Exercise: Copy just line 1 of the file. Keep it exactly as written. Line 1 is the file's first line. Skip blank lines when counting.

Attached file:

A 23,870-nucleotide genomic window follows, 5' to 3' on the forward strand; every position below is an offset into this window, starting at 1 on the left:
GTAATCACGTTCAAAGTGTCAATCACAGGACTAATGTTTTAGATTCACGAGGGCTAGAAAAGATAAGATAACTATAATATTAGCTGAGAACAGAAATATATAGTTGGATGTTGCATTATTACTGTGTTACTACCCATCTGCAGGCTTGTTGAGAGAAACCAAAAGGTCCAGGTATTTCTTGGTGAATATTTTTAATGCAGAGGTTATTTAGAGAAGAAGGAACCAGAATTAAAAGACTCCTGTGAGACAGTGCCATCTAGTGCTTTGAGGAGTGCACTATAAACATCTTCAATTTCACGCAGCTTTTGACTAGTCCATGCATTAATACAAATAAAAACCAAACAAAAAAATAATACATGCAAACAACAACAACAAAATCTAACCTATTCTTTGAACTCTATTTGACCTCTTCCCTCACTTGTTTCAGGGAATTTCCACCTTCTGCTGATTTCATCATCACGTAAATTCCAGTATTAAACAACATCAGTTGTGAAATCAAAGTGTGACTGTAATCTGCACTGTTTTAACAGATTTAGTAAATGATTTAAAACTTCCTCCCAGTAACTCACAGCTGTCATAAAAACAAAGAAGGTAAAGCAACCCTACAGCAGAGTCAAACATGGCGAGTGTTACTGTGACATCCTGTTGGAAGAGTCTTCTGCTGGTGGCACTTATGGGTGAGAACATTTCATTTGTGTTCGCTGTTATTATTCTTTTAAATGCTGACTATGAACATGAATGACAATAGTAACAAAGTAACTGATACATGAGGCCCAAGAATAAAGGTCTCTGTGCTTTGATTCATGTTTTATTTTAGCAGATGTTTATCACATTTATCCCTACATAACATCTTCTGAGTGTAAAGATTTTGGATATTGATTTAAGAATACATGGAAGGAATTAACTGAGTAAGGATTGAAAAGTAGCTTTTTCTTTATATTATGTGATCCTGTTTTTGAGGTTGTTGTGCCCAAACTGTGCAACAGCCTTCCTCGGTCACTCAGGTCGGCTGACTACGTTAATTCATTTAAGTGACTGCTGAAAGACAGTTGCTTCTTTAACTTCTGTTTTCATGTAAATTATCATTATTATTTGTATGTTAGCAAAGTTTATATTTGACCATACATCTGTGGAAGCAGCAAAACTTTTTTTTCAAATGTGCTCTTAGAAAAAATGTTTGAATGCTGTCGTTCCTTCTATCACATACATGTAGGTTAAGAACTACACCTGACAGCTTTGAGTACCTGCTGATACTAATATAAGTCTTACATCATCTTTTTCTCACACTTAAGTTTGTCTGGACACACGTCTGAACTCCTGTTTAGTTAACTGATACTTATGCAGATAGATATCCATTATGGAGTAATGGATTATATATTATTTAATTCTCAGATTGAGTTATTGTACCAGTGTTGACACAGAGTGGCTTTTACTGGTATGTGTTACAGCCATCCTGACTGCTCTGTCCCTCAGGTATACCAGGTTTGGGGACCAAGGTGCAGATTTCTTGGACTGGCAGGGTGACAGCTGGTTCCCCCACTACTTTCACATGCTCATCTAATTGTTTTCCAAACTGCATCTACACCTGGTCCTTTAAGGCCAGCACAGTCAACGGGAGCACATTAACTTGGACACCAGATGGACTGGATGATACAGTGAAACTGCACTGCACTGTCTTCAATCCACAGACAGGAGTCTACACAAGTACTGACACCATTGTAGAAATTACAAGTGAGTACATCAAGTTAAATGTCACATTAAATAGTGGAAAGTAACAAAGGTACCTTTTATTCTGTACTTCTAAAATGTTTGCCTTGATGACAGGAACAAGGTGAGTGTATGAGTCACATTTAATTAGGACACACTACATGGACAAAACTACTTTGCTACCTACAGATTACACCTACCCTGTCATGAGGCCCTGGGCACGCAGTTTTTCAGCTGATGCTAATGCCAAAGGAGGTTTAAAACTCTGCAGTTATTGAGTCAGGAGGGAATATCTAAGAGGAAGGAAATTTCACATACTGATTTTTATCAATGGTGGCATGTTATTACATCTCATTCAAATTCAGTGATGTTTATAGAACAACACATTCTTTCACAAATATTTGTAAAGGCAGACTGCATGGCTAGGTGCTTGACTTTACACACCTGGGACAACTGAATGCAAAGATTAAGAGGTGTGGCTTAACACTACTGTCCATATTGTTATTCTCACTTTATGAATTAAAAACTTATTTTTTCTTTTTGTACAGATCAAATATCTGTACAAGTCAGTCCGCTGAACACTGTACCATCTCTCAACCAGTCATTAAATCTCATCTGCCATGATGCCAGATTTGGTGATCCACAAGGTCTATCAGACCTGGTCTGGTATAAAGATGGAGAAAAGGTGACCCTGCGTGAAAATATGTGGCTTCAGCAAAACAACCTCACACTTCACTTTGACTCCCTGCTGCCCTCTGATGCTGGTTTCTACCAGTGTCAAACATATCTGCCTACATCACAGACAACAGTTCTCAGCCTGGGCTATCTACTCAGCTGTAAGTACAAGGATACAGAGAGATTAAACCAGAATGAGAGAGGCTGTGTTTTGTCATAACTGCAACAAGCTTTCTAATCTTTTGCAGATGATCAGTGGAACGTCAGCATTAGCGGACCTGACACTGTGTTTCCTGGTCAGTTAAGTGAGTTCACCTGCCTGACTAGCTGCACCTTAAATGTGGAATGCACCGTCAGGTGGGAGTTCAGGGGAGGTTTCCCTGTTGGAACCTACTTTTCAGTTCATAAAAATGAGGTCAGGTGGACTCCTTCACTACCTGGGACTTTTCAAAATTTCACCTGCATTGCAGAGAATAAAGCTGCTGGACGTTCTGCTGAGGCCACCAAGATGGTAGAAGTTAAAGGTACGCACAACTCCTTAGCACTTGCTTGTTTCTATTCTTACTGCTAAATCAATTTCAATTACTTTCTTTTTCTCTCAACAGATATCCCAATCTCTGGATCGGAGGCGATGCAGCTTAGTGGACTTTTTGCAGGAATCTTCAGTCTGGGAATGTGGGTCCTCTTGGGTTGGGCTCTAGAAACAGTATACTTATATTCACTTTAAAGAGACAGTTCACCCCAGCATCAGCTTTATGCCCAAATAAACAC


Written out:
A 23,870-nucleotide genomic window follows, 5' to 3' on the forward strand; every position below is an offset into this window, starting at 1 on the left: